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So as you know, I stopped writing lengthy reviews on this site this year, keeping the blog as more of a film diary of sorts.  Lo and behold,...

Wednesday, October 31, 2012

The Two Sides of Psycho

Halloween means my once-a-year viewing of Psycho can commence and, as always, it didn't disappoint.  Quite simply, the best movie of all time is a showcase for Alfred Hitchcock's expertise at creating tension and earning his title as the Master of Suspense.

Psycho is a tale of two movies.  There's a duality that runs throughout and although the points below simply scratch the surface of the two sides, these were some very basic points I picked up on while watching the film this time around.  [Obviously, there are spoilers ahead.]
  • Duality strikes from the very beginning with the iconic Saul Bass-created intro with the gray bars pushing their way onto the black screen for a contrast in "color."
  • Marion wears white undergarments when we first see her in the opening scene, but after she steals the money, she's in a black slip.  Even something as simple as the purse she carries shows her "two sides."  When she leaves her job with the $40,000, she puts the money in a white purse.  When she packs to leave town, she places the money in a black purse.  Innocence vs. Guilt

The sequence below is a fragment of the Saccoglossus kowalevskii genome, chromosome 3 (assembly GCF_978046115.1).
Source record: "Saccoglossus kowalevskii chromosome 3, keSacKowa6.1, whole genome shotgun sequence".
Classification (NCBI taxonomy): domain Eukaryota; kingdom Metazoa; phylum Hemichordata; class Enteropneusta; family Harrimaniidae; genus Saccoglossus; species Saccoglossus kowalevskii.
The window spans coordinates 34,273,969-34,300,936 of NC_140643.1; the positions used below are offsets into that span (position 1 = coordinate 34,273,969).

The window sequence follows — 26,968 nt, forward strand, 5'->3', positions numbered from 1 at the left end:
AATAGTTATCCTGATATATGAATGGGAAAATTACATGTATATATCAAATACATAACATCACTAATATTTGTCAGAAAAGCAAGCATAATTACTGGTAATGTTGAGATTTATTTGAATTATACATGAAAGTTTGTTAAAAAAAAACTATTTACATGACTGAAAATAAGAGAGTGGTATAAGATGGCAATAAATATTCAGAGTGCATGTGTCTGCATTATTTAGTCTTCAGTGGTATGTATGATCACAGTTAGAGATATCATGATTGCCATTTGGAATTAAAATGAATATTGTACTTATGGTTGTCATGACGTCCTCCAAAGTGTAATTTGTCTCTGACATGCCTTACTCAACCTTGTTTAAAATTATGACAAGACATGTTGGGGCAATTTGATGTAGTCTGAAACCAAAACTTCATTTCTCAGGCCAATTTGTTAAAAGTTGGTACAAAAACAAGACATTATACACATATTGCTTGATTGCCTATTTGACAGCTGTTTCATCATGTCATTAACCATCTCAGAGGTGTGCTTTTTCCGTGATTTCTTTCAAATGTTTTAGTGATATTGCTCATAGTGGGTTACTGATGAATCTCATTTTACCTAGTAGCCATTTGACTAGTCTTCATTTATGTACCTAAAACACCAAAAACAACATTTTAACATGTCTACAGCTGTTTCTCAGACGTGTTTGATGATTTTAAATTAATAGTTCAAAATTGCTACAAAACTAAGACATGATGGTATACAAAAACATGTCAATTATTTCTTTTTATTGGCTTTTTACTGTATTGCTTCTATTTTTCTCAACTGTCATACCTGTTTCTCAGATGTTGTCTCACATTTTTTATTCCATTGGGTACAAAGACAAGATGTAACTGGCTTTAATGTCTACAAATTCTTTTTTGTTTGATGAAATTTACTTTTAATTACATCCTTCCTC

• This next one isn't necessarily duality (but then that's such a broad term) except that it shows the two sides of Marion so vividly.  She's just bought her new car and there are voiceovers of Marion's boss and the big oil man who's money she's stolen talking about the fact that Marion is now on the run.  The scene begins with nervous facial expressions from Marion which then slowly switches to an incredibly evil smirk.  This scene always gets me every time I watch it.  Truly one of the best moments in the film.
  • I've always found it odd the way she folds the money into the paper when she arrives at the Bates Motel.  I realize this is a stretch when it comes to "duality," but she takes the two piles of money, places one on each side of the paper and then continues folding the paper in two.
  • A lot of reflections (whether they be in mirrors or windows) always seem to be shown when people are either lying or scheming as we see the two sides of flawed characters.
  • And then at 49 minutes in, the biggest moment of duality in the movie arrives where the film shifts from focusing on Marion to putting more emphasis on Norman (or at least the investigation of Norman).
  • At that same moment, we get the duality of life and death.  [Basic, yes I know, but I'm not writing a college essay here, so most of this stuff is borderline obvious.]
  • As we learn from the psychologist at the end, Norman himself was only half Norman.  He was also half his mother.  He was two people in one body.
Seriously basic stuff, I'm aware, but I'm not watching this thing to analyze its every frame...I already did that for an essay in college.

Previous discussions on Psycho can be found below:

And a link to my 2010 Hitchcock Fest where I watched all of Hitch's films post 1930s can be found here.

The RyMickey Rating:  A+

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